V.S. Deshpande, J.
(1) The respondent Bhagwan Das was prosecuted by the appellant Municipal Corporation of Delhi for the commission of the following offence : The- chillies powder which Was being sold by the respondent was found on analysis by the Director, Central Food Laboratory, Calcutta, to contain foreign organic matter of more than one percent which was in excess of the limit prescribed by the rules framed under the Prevention of Food Adulteration Act, 1954 (hereinafter called the Act). The chillies powder was, thereforee, 'adulterated' within the meaning of section 2(i)(J) of the Act punishable under section 16(1)(a)(i) of the Act.
(2) The only ground on which the learned Magistrate acquitted the accused respondent is that sub-section (7) of section 10 of the Act had been violated- The Food Inspector stated before the learned Magistrate that he requested customers present at the spot and neighbouring shopkeepers to act as witnesses but they refused. This statement was corroborated by two witnesses examined by the prosecution (Public Witness .3 and Public Witness . 4). The learned Magistrate was, however, not satisfied that the Food Inspector had made genuine and vigorous efforts to associate the members of the public as witnesses in taking the sample of the adulterated chillies powder in the present case. The accused denied the whole of the evidence of the prosecution. In such a case it was all the more obligatory on the part of the prosecution to associate public witnesses in taking the sample to inspire the confidence of the Court.
(3) The question for decision, thereforee, is whether this view of subsection (7) of section 10 of the Act is correct.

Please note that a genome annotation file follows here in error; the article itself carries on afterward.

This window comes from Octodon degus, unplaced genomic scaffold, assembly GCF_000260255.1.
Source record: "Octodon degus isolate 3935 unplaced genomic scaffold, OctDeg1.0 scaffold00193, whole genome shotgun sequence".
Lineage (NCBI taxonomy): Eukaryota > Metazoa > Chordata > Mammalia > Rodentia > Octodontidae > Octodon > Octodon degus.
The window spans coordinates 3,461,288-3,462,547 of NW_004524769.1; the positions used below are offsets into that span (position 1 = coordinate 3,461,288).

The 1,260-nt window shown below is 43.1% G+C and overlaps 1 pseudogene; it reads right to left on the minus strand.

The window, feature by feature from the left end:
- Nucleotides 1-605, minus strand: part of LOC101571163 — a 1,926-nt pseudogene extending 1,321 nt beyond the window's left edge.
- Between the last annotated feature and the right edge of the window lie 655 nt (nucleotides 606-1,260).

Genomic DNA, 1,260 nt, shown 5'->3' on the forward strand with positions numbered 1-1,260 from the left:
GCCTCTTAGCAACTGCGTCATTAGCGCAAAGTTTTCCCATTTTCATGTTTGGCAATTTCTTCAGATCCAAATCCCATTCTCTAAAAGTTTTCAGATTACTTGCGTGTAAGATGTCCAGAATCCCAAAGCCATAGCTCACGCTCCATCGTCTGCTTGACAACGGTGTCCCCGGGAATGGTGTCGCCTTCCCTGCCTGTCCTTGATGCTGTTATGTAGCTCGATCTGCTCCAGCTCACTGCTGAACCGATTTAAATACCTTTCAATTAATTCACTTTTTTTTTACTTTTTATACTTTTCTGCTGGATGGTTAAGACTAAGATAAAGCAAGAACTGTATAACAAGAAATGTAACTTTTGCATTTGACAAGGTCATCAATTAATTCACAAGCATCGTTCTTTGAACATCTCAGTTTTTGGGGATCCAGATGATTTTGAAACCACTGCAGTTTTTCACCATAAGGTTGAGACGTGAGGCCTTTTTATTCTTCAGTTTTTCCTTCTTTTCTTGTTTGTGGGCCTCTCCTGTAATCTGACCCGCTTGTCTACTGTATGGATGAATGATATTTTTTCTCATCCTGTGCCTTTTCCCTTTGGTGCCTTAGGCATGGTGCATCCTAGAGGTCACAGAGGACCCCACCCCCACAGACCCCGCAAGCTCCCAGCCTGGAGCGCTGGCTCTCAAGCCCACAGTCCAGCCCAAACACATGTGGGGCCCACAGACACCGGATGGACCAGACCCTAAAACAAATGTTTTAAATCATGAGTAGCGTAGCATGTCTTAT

(4) Section 10(7) runs as follows :-
'WHERE the food inspector takes any action under clause (a) of sub-section (1), sub-section (2), sub-section (4) or subsection (6), he shall, call one or more persons to be present at the lime when such action is taken and take his or their signatures'.
(5) Section 10(7) reproduced above in its present form is the result of an amendment made by Act 49 of 1964 which came into force on 1.3.65. The sample was taken from the accused respondent in the present case on 8.6.1965 and this action of the Food Inspector is, thereforee, governed by the amended section 10(7). Prior to the amendment, section 10(7) required the Food Inspector to call 'as far as possible 'not less than two persons' to be present at the time of the action as witnesses. These words underlined above have been omitted by the amendment. Section 10(7) has, thereforee, been made partly more and partly less stringent in its application. The question is whether the provision is mandatory or directory or whether it is partly mandatory and partly directory. . A mandatory provision has to be complied with exactly in accordance with the language of the statute. If not so complied with, the action under the statute would be illegal and void. A directory provision on the other hand should be complied with but if it is not complied with such non-compliance would not be fatel to the validity of the action under the statute. If a provision is partly mandatory and partly directory, then a substantial compliance with the provision as a whole is sufficient. This would mean that only the mandatory part is complied with while the directory part is not complied with. The decisions of the High Court on this question are divided, some taking the view that the amended section 10(7) is mandatory while others are of the view that it is directory.